On Dec. 22, Gov. Greg Abbott sat in a conference room at the Ascension Seton Medical Center in Austin and rolled up his sleeve for the cameras. A nurse pricked a dose of Pfizer’s COVID-19 vaccine into his left arm and state officials and hospital staff in the room applauded.
Abbott then threw up his arms: “It’s that easy,” he said.
The event was a celebration of a major milestone in the battle against the coronavirus. Although cases were still mounting in Texas and new hospitalizations were climbing, 1.4 million health care workers and vulnerable Texans were set to receive the vaccine by the end of 2020, Abbott said, with millions more to come soon after.
But in the days since that celebration, getting that vaccine to the people eligible to receive it has proven far from easy. The vaccine’s rollout has been marred by poor messaging from state officials, technical errors and logistical delays.
As the final hours of 2020 ticked away, it was unclear whether anyone in the state knew how many doses of the vaccine had been administered here. And after state officials had expressed concern that vaccines were going unused and urged providers to give them to anyone who was eligible, many who met the qualifications were finding it difficult — if not impossible — to track down anyone with vaccines to give. Many counties asked Texans to sign up via an iPhone application or through an online registry, and some elder Texans are finding those technologies onerous.
The confusion left medical experts and people urgently awaiting the vaccine frustrated and questioning how the state would be able to handle smoothly administering vaccines to a population of nearly 30 million in the coming months.
“All of this seems to have been avoidable if it had been properly thought through,” said state Rep. Donna Howard, D-Austin.
Mixed messages and confusion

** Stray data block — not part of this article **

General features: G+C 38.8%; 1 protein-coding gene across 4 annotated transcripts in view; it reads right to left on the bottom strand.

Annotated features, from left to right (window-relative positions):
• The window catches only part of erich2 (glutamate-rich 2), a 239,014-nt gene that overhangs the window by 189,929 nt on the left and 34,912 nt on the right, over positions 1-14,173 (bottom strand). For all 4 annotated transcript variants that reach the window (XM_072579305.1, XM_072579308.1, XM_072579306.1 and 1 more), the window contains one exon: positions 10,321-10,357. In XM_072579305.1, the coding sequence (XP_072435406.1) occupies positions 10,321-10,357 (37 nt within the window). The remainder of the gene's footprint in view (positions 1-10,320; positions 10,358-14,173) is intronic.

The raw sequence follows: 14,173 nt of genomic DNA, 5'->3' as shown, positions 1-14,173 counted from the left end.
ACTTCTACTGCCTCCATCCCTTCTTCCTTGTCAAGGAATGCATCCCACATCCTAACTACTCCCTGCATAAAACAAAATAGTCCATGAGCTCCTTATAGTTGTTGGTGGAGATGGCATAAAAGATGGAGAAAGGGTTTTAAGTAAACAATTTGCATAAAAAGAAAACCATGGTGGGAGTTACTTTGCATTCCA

State officials never planned to administer the vaccines themselves. Instead, a state panel would set their own eligibility guidelines based on recommendations from the U.S. Centers for Disease Control and Prevention. State officials would allocate an appropriate number of vaccine doses to providers, such as pharmacies, doctor’s offices, hospitals and medical clinics. The providers would receive shipments from the federal government.
Shipments of the vaccine first began arriving at Texas hospitals on Dec. 14. The limited supply, under Phase 1A of the state’s rollout, was reserved for front-line health care workers and residents and staff members of nursing homes and other long-term care facilities, which have been decimated by the virus. State officials estimated there were 1.9 million Texans eligible in that first tier.
One week later, on Dec. 21, Dr. John Hellerstedt, commissioner of the Texas Department of State Health Services, announced that Texans 65 and older, and people who are at least 16 with certain medical conditions, would be next in line. Health officials said it would likely be at least a few weeks before that group, referred to as Phase 1B, could receive their vaccinations.
But two days later, Hellerstedt moved up the timeline. The state’s vaccine tracking system, ImmTrac2, reported “a significant portion of vaccine in Texas may not be administered yet,” according to a letter he sent to health care providers that had received shipments of the vaccine. Hellerstedt directed providers to “administer their entire allotment with all deliberate speed.” At the time, DSHS spokesperson Chris Van Deusen said the Dec. 23 letter was meant to encourage providers not to wait until everyone in the 1A group had been vaccinated before moving on to the 1B group.
Abbott gave a similar message on Tuesday. In a tweet, he suggested that an excess supply of vaccine was available and criticized providers for not moving quickly enough to administer it.